For the rest of the day and into the early evening Niles sat in the living room of his home with Tom and Sid assembling their notes into a comprehensive reports.
After Tom and Sid left Niles reclined in his chair amid dim lights and drawn shades and curtains.
Niles needed to talk with someone. He called Annie.
“Hi, Niles. It’s good to hear from you.”
“Thanks,” Niles said.
“Is everything okay?” Annie said, “you don’t sound good.”
“Right now I don’t know who else to call,” Niles said.
“I’m not sure this is the best idea,” Annie said.
“Here me out first,” Niles said, “and if you want the conversation the end just say you’ve had enough.”
“That sounds fair,” Annie said.
“Today a lady named Mildred was shot and killed,” Niles said.
“That’s terrible,” Annie said.
“She’s the town clerk and works on the floor above me,” Niles said. “I don’t know how to explain it; I was talking to her and telling her to take cover. She didn’t move and when I got up close to her I saw she got hit and was gone, a single rifle shot to the head.”
“Have you thought about talking to a professional?” Annie said.
“I don’t think it’s gone that far yet,” Niles said.
“Maybe it’s best you talk to someone before it does,” Annie said.
“That’s why I called,” Niles said.
“Go ahead, Niles,” Annie said.
“She was kind and gruff on the outside, but wonderful and delightful on the inside,” Niles said.
“Have you talked with your dad yet?” Annie said.
“No,” Niles said.
“I think I know why,” Annie said. “She’s near the age of what your mother might be.”
“It’s sort of funny,” Niles said. “I was imagining inviting dad to visit me and introduce him to Mildred, a silly fantasy.”
“Not really,” Annie said, “you just wanted to help two lonely people.”
“There’s more,” Niles said.
“Sure, Niles,” Annie said. “Go ahead.”
“There’s a two year old unsolved murder I’ve been looking into,” Niles said, “And I can’t help but think the two are related. I may have been the reason for her murder. I’ve been poking around. I may have stirred things up.”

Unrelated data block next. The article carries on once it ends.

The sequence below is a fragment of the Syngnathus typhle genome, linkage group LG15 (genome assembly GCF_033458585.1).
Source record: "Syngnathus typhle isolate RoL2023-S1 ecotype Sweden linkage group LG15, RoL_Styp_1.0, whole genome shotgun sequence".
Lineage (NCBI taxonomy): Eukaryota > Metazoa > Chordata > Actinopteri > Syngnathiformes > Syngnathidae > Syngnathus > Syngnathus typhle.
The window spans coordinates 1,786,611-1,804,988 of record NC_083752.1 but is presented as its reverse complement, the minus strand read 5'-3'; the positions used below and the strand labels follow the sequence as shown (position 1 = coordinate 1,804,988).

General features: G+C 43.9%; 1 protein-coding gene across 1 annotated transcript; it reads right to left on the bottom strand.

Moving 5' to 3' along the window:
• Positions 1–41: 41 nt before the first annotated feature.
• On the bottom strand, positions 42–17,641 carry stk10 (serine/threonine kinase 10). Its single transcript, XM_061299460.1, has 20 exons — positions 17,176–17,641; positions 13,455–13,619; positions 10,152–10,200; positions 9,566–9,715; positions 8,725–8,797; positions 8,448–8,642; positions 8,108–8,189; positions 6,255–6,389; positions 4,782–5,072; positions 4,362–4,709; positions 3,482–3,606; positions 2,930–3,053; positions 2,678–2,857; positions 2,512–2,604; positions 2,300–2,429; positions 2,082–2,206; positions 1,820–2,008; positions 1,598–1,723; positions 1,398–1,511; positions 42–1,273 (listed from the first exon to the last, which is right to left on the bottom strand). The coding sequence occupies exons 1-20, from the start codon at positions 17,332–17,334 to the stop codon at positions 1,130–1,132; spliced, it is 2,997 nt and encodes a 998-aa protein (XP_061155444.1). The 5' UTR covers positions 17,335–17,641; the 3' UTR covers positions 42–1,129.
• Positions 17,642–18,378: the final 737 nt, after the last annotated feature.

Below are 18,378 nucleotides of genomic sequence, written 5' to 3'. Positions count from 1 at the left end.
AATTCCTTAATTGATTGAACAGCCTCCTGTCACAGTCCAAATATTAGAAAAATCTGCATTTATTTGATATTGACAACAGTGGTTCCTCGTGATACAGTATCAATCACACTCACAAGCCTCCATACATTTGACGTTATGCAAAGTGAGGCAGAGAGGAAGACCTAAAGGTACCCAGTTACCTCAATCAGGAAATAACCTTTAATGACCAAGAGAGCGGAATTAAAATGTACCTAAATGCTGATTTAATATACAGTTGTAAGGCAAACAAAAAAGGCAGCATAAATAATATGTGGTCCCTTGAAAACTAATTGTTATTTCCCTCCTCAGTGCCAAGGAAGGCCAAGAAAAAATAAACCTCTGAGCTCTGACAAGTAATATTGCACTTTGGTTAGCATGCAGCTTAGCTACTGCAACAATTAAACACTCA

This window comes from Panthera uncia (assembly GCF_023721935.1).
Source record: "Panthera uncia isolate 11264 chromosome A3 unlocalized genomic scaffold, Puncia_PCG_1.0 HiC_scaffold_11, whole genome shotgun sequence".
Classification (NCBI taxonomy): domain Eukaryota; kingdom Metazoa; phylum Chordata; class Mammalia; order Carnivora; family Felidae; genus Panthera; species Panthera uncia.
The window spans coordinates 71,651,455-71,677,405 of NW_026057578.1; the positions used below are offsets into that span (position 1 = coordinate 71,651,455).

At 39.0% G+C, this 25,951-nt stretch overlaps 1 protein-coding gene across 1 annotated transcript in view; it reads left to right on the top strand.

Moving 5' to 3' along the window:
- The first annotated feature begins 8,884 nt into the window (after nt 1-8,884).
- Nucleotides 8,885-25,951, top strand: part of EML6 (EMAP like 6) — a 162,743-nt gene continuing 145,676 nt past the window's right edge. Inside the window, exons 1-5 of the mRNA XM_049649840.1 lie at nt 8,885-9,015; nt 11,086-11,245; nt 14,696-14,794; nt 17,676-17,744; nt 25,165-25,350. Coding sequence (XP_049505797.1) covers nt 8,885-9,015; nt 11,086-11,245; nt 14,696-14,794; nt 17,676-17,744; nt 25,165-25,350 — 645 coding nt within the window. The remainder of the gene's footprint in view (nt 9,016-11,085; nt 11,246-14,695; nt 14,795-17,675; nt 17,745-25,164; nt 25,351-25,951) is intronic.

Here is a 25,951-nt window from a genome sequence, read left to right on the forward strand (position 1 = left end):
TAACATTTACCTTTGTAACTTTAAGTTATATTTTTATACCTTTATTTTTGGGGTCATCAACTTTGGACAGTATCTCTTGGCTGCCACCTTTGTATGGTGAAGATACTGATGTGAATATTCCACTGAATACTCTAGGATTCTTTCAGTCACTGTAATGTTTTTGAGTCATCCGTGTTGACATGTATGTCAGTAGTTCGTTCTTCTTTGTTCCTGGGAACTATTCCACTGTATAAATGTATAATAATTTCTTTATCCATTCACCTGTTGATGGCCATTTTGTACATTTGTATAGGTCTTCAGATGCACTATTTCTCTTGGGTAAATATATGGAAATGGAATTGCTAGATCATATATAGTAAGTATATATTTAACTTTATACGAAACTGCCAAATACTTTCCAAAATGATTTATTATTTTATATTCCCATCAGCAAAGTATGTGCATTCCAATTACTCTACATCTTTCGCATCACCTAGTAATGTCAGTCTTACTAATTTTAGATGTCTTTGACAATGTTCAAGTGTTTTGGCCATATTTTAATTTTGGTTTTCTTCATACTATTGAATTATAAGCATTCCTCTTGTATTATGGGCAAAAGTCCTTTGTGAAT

“The only person that is to blame for that is the one who fired the gun,” Annie said.
“I know the logic,” Niles said. “but it really doesn’t help.”
“So you’re not looking for anyone to talk you out of guilt?” Annie said.
“No,” Niles said. “I need to talk it over with someone I respect and not close by. Someone who won’t judge me, but at the same time be straight with me.”
“I understand,” Annie said.
“So be straight with me,” Niles said.
“I’m no psychologist,” Annie said. “and I don’t even know if this is a proper designation, but perhaps you are grieving your mother’s death through Mildred, a grieving by proxy.”
“Leave it to a lawyer to come up with a new disorder,” Niles joked.
“Sometimes names have to be given to the things we can’t explain, but know they are real,” Annie said.
“For one of the first times in my life I feel incapable of solving something,” Niles said. “I’m afraid of finding an ugliness I can’t face. It will be the embodiment, the collection of all evils exposed in one case. It always has been there and I’ve built a wall around myself, built of evidence, theories, and reports. They distract from the darkness and evil that moves people to take the life of another.”
“I think leaving New York was the best thing for you, but you didn’t need this murder,” Annie said. “Perhaps another, but not this one.”
“I can’t say that it’s personal, although it is,” Niles said, “The two year old murder seems abstract; an academic exercise, a game of Clue.”
Annie lightly laughed. “You always lost at Clue.”
“I’m sure glad they didn’t give that as a test for homicide detectives,” Niles said, “I’d have ended up in administration.”
“I’ve always said, it is good there are detectives like you.” Annie said. “I don’t think it’s such a bad thing to carry things around with you. I wouldn’t want to go to a doctor when he took off his stethoscope started thinking about golf. Maybe I should have used another analogy.”
“You got me laughing, Annie,” Niles said.
“You saying that’s what I’m only good for?” Annie said.
“I’m getting in trouble,” Niles chortled. “I guess that means it’s time to go.”
“If you want to talk longer, that’s okay,” Annie said.
“No,” Niles said. “Somebody your age should get as much sleep as possible.”
“Good night, I…” Annie said. “I think it’s time we should both get some sleep.”
“Night,” Niles said.